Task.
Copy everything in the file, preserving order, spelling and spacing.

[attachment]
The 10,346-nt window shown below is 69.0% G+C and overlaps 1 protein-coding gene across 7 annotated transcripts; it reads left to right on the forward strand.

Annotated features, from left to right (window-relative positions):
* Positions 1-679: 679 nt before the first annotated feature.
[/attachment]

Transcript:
The 10,346-nt window shown below is 69.0% G+C and overlaps 1 protein-coding gene across 7 annotated transcripts; it reads left to right on the forward strand.

Annotated features, from left to right (window-relative positions):
* Positions 1-679: 679 nt before the first annotated feature.